Review: Jazz at Center Stage The world premiere hits a high note.


“In sharp compassionate vignettes, plucked from different episodes of their lives,” writes Edna O’Brien in her 1992 New York Times review of Toni Morrison’s Jazz,  “the author portrays people who are together simply because they were put down together, people tricked for a while into believing that life would serve them, powerless to change their fate…people enthralled then deceived by ‘the music the world makes.’”

Such is the case in the world premiere of an adaptation of the novel by Nambi E. Kelley, now playing at Center Stage. Jazz follows couple Joe and Violet as they find each other and leave their rural roots behind to seek the opportunity of the big city, settling in Harlem. Flash forward a few decades, and Joe has killed the young girl with whom he was having an affair, Dorcas, leaving Violet distressed and on the brink of insanity, obsessively mining for details about the young woman who “stole” her husband.

Throughout the production, the spare set gives a platform to small, consonant scenes—sometimes overlapping, sometimes replaying, slightly changed, sometimes happening in the mind’s eye of the character before us. It’s emotional and ever-changing, arrhythmic but stirring. In short, it’s much like the music that gives it its name.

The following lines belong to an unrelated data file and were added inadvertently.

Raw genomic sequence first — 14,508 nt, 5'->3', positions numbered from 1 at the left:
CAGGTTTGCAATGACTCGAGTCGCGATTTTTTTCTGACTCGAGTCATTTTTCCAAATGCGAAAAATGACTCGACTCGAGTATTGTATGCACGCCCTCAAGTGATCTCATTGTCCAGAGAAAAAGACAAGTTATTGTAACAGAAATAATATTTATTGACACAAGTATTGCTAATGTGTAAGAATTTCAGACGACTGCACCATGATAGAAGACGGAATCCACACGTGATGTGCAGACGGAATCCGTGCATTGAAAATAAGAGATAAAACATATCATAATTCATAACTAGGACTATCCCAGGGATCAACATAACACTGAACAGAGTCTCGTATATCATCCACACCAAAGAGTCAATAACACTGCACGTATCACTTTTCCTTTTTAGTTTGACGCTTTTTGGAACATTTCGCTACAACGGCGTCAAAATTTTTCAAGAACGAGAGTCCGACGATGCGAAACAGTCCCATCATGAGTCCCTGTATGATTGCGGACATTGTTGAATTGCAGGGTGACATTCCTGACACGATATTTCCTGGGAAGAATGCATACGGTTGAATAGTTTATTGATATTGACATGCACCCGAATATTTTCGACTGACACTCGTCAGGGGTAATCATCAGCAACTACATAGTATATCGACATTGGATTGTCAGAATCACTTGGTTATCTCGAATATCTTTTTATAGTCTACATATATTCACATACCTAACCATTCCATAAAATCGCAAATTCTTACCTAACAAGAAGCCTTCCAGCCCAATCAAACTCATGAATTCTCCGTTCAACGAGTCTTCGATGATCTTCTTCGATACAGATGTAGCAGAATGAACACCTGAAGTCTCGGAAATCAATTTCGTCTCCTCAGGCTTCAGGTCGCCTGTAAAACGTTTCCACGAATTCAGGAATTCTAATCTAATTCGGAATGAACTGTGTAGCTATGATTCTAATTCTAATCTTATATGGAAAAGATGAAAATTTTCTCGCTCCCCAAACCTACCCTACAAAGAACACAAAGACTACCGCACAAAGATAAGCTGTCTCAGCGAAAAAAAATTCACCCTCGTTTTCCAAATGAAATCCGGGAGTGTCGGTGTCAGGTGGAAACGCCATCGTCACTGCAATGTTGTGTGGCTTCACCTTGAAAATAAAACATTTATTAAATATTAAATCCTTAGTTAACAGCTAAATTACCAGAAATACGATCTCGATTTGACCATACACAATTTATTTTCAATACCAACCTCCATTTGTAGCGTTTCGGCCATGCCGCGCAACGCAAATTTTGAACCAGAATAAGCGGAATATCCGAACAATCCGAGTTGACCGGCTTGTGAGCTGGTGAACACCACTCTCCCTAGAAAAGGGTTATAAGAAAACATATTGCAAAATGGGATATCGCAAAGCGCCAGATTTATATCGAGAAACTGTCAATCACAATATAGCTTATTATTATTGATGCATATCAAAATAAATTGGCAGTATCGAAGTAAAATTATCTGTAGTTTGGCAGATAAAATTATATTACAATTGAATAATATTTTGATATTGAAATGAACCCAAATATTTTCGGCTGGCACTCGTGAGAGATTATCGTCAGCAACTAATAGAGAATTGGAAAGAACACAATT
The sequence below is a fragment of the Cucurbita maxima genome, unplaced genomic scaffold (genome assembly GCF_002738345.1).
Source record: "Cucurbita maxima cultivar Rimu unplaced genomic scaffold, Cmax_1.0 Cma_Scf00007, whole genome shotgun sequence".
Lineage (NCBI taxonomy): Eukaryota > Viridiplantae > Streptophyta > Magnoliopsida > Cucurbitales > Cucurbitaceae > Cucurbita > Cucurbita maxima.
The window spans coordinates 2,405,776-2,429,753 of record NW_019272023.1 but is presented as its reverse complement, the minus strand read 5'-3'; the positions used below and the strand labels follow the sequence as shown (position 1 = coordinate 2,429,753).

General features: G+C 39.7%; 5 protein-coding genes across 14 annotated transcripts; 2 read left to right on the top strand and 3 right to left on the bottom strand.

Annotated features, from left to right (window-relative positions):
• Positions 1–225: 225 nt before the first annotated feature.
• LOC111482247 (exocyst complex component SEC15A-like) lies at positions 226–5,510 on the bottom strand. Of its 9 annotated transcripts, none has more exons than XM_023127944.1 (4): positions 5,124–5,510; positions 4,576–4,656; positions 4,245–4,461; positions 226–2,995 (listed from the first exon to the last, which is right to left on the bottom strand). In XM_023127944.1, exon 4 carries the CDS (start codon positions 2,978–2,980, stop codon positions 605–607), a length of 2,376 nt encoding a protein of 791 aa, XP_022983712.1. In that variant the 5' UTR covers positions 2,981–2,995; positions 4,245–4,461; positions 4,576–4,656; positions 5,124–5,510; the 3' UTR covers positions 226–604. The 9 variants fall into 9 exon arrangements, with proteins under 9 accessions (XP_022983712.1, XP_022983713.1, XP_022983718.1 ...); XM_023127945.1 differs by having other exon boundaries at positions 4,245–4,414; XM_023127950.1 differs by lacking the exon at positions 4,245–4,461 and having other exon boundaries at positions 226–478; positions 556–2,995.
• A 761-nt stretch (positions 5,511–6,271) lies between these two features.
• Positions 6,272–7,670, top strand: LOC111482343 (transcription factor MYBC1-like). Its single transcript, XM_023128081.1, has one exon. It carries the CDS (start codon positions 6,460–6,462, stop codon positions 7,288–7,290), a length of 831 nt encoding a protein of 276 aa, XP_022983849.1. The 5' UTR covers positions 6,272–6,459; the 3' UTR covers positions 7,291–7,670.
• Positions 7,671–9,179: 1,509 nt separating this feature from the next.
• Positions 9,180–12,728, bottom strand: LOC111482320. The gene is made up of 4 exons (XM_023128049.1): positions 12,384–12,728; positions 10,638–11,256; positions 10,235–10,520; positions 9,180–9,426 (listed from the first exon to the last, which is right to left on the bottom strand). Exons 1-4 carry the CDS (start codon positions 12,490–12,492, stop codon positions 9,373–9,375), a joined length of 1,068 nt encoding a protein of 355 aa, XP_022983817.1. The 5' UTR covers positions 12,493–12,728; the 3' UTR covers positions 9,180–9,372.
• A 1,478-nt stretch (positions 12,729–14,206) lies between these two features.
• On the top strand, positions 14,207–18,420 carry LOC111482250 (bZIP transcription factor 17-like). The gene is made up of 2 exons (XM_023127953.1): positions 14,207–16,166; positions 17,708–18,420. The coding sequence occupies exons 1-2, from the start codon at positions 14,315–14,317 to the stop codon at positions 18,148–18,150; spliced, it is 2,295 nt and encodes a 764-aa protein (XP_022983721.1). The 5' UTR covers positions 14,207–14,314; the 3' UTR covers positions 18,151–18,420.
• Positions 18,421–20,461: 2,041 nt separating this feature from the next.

Now, I’m not a fan of jazz, but I’m a huge fan of Jazz, having read it in an African-American literature class like so many undergrads before me. Had I not, however, I’m not sure how well I would have followed the plot of Kelley’s adaptation. The narrative is complicated and loosely wound, and my companion (hi, Mom!) admitted to being wildly confused at some points in the play—not helped, I think, by the dual casting that underscores the production’s theme.

With that said, however, the adaptation still manages to be deeply affecting and beautifully portrayed. Shanésia Davis is a fierce and frightening Violet, conjuring pained shrieks and tears at the drop of a well-brimmed hat, and Warner Miller stuns as young Joe. (Also worth noting: The outstandingly outlandish Avery Whitted, who provides both chilling unreality and comic relief as Parrot.) And though the show was not a musical, per se, the occasional bits of song are stirringly sung.  (Major props—pun entirely intended—to Center Stage, too, for the interactive instrument exhibit in the lobby.)

Overall, despite a few missed notes, Jazz is a more-than-worthy world premiere.

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